Task Force fights rising heroin death toll

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The York County Coroner is estimating the heroin death toll has now doubled so far this year from what it was last year.

Coroner Pam Gay and the Heroin Task Force gave a public presentation in Hellam Township, York County Wednesday night to educate the public on the signs of heroin use in a loved one.

She says the heroin death toll is now 31 confirmed overdoses, and 5 suspected overdoses. The total number of overdoses last year was 17. The victims ranged mostly from their 20s to 40s; three of the deaths were high-schoolers.

The State House just approved Senate Bill 1164, the Good Samaritan Law, which would protect those who call for help when they see someone overdosing.

"They’re afraid if they turn them in, they're going to get arrested, they're going to get in trouble, but there's the Good Samaritan Law, which they won't be prosecuted," says Charlene Sciaretta of the Heroin Task Force.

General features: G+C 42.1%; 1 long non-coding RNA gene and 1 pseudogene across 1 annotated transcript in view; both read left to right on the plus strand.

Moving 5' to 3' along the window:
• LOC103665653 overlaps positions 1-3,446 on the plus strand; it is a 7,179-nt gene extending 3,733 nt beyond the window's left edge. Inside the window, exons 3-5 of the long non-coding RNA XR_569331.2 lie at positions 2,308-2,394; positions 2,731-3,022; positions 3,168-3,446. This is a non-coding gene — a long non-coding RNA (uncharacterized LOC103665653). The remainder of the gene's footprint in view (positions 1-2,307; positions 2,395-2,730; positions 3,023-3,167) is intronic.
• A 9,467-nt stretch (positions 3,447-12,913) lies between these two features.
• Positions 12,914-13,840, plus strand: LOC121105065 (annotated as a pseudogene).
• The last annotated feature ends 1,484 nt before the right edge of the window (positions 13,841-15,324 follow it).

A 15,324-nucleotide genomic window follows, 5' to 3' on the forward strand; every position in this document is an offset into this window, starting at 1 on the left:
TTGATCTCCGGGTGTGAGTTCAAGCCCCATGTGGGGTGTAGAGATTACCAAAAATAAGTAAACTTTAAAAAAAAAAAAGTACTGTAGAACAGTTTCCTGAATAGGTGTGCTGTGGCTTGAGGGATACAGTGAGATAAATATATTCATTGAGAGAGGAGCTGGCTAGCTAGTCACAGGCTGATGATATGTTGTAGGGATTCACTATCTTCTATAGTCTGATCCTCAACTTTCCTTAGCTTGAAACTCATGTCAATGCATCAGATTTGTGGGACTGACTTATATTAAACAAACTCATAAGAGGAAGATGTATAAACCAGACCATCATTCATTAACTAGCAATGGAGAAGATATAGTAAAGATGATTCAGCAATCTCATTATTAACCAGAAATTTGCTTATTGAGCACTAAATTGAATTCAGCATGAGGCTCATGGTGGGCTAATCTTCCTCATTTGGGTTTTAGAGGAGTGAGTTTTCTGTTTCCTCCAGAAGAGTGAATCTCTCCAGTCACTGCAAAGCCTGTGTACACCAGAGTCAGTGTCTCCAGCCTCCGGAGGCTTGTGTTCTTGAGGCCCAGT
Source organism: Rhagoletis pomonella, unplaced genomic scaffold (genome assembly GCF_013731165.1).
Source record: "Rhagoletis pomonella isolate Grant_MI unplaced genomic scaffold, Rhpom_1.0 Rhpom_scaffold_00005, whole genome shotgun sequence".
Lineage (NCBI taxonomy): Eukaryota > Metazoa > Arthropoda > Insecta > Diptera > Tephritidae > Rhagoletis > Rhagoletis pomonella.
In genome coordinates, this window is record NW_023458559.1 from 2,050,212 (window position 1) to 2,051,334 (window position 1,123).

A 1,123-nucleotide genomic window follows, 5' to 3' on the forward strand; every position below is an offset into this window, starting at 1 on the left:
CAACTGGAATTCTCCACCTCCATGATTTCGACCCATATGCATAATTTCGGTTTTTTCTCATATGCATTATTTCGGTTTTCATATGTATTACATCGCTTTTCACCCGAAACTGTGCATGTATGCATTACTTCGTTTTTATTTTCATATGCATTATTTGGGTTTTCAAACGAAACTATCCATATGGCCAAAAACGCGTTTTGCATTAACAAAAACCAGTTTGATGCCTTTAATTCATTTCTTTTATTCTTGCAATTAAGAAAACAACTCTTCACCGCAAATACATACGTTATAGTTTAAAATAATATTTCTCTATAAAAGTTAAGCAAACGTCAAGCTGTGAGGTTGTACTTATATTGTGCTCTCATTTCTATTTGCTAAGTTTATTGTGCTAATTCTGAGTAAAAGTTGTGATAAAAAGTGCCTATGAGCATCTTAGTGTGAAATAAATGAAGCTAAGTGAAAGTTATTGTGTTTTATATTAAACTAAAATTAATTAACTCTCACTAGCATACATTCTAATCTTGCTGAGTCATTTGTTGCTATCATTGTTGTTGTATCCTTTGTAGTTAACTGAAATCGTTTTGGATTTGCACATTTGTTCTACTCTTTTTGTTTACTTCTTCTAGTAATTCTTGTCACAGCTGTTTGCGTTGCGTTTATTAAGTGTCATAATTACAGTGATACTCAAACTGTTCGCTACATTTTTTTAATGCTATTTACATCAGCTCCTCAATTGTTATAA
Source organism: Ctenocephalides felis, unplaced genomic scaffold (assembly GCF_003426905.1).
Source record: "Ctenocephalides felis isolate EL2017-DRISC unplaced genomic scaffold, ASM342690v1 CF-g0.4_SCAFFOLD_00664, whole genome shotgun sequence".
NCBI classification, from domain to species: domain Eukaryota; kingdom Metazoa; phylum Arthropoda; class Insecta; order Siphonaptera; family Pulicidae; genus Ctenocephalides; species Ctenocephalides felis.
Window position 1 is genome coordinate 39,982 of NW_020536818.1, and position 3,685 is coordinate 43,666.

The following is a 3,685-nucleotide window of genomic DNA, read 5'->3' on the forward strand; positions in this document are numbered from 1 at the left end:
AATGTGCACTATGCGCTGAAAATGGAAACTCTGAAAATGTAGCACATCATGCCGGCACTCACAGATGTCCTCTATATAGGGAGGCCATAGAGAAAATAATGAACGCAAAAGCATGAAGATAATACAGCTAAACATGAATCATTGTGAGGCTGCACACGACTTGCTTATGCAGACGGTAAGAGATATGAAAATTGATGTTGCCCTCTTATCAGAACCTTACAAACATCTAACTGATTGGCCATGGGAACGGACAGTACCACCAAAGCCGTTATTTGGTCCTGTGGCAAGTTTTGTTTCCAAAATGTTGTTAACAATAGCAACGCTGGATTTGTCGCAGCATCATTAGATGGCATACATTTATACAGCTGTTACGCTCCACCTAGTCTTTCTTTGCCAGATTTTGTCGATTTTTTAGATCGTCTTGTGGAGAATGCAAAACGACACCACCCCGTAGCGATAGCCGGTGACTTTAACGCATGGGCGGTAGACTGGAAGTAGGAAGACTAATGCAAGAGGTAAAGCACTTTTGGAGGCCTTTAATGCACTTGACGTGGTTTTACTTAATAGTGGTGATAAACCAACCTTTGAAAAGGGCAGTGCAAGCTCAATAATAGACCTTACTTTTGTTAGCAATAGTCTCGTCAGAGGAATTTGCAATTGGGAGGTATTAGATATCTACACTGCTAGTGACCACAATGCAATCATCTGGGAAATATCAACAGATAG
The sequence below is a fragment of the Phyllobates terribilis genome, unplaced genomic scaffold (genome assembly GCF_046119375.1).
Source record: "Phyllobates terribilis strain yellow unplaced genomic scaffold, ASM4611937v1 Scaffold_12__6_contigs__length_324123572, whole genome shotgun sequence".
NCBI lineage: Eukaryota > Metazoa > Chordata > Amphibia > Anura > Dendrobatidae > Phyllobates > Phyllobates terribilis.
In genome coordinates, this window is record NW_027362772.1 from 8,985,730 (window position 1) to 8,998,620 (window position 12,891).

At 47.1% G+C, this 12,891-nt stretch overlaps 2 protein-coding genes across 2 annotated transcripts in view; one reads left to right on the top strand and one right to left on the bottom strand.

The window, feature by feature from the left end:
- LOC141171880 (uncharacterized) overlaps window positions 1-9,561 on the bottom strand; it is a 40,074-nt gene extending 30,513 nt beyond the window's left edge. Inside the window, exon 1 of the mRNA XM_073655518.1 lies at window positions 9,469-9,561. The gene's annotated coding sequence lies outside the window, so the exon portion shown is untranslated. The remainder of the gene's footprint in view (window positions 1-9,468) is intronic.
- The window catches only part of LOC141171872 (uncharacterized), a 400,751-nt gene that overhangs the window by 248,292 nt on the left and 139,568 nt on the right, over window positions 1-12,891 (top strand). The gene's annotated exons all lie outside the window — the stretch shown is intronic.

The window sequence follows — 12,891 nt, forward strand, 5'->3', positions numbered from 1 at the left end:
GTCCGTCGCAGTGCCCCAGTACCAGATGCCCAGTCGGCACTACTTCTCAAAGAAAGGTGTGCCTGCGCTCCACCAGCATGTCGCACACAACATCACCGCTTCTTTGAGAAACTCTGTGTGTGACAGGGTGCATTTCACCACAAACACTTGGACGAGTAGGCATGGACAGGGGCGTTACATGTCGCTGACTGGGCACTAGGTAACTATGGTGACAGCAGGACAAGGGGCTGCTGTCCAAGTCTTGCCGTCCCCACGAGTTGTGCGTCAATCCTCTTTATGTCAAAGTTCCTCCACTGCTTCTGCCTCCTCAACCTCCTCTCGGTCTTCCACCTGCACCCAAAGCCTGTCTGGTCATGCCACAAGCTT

Sciaretta brought listeners to tears with the story of her son Danny, who overdosed 10 years ago at age 26. She says those with him were scared to call for help, even when they saw signs of overdose: shortness of breath, constricted pupils, sudden changes in behavior, nodding off.

"Danny could have lived, they testified in the courtroom, if the ambulance had come there with the Narcan, it would've been enough time to get him to York Hospital," she says.

The Good Samaritan Law is expected to be signed by Governor Tom Corbett next week.

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